Tubal Disease and Infertility

The providers at Advanced Reproductive Medicine & Gynecology of Hawaii have evaluated and treated many women for fallopian tube abnormalities causing infertility. Although the infertility treatment options with tubal disease are limited often requiring IVF, the pregnancy rates for women with tubal disease undergoing IVF are very good.

One of the many causes of infertility is tubal disease, in which your fallopian tubes become blocked or damaged. Scar tissue resulting from endometriosis or abdominal or gynecological surgery (bowel surgery, cesarean section, ruptured appendix, etc.) can block the egg from entering or traveling down your fallopian tube to meet the sperm. Infections, such as chlamydia, can damage the cilia (tiny hairs lining the fallopian tubes) that help to transport the egg. Without normal cilia, the egg may not meet the sperm, or if an egg becomes fertilized, it may not be able to travel to the uterus. This can result in an ectopic pregnancy, which can further damage your tube.

Tubal ligation (having your “tubes tied” to prevent pregnancy) can also leave your fallopian tubes damaged. However, reconstructive surgery to reverse tubal ligation is often successful.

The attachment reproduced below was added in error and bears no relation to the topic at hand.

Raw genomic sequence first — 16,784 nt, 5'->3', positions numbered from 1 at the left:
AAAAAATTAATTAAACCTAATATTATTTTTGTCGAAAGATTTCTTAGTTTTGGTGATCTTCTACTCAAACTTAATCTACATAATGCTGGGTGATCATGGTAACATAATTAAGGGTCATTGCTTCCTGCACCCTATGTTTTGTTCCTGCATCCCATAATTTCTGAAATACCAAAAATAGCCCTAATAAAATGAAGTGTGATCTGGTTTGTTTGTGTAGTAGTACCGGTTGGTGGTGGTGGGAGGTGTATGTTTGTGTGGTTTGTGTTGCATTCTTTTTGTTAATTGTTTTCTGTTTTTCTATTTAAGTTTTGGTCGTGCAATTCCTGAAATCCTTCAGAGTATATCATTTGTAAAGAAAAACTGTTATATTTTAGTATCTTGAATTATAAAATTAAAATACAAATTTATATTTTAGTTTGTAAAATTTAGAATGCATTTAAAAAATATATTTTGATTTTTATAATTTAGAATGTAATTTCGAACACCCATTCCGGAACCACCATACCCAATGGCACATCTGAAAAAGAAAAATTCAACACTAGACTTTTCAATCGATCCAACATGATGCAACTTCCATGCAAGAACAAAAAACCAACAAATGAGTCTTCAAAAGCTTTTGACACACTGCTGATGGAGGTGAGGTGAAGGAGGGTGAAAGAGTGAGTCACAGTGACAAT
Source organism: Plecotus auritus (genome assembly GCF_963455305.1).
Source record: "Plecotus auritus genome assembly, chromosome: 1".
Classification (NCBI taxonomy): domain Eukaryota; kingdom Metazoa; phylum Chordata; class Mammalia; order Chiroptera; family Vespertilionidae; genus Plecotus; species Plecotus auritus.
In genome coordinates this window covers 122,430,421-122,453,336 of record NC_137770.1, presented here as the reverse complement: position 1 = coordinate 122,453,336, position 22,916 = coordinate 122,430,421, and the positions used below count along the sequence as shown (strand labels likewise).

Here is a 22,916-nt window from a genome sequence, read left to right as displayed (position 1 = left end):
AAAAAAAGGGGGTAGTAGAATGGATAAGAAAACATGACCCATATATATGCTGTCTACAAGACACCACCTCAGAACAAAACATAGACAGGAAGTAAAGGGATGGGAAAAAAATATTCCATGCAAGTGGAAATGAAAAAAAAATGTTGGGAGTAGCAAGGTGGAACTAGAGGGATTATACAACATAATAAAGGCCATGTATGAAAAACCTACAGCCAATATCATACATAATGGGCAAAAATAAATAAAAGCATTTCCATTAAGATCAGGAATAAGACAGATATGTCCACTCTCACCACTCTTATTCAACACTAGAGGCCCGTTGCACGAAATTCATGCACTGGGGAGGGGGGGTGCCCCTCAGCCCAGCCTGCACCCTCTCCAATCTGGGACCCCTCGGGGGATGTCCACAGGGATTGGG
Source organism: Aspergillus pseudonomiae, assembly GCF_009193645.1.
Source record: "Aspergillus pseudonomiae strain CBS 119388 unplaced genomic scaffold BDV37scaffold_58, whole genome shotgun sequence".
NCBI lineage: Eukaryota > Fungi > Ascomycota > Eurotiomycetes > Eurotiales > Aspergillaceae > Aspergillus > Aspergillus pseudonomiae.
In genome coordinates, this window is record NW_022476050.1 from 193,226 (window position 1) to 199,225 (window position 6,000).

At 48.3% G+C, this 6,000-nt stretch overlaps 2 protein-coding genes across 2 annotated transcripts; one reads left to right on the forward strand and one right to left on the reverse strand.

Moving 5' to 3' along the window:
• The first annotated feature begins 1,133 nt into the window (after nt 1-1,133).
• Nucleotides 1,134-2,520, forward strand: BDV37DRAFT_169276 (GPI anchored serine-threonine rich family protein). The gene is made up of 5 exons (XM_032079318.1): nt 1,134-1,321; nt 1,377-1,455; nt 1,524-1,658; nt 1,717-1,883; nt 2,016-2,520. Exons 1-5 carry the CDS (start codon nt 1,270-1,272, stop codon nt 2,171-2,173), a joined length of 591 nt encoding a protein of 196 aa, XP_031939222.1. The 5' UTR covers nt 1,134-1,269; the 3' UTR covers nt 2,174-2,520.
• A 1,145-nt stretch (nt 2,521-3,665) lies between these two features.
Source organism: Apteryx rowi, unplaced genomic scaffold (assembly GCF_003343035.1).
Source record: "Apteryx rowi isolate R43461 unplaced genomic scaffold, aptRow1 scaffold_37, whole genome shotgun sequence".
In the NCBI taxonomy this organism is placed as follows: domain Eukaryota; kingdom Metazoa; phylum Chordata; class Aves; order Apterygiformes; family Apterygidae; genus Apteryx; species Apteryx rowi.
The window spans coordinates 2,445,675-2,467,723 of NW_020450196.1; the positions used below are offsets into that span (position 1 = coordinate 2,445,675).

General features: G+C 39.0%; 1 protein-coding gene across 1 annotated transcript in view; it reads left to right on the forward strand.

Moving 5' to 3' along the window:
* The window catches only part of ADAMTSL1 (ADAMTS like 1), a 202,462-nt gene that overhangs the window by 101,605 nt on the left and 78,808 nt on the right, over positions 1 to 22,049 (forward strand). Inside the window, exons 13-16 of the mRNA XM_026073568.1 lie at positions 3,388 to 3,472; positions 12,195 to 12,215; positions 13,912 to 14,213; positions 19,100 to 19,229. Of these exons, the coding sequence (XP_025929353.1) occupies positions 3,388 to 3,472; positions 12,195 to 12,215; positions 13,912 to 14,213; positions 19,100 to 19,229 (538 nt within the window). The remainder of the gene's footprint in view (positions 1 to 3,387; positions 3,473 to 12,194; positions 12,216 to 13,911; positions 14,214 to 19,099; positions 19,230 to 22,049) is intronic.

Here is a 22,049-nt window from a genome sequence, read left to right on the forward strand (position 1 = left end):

How tubal disease is diagnosed

Your medical history and a pelvic exam are necessary in diagnosing tubal disease. However, other tests are needed to confirm the diagnosis. You may need one or more of the following tests:

  • Sonohysterogram – a procedure that uses ultrasound to detect masses in your uterus that may be blocking your fallopian tubes.
  • Hysterosalpingogram – a procedure that uses x-rays and a special dye injected into your fallopian tubes, to see if they are open or blocked.
  • Sonohysterosalpingogram – This procedure uses a mixture of saline and air bubbles injected into the fallopian tubes to see if they are open or blocked. An ultrasound is used for visualization of the fallopian tubes.

  • Laparoscopy – an outpatient surgical procedure in which your doctor uses a narrow fiberoptic telescope inserted through an incision near your navel to look for and sometimes remove scar tissue or endometrial tissue blocking the fallopian tubes.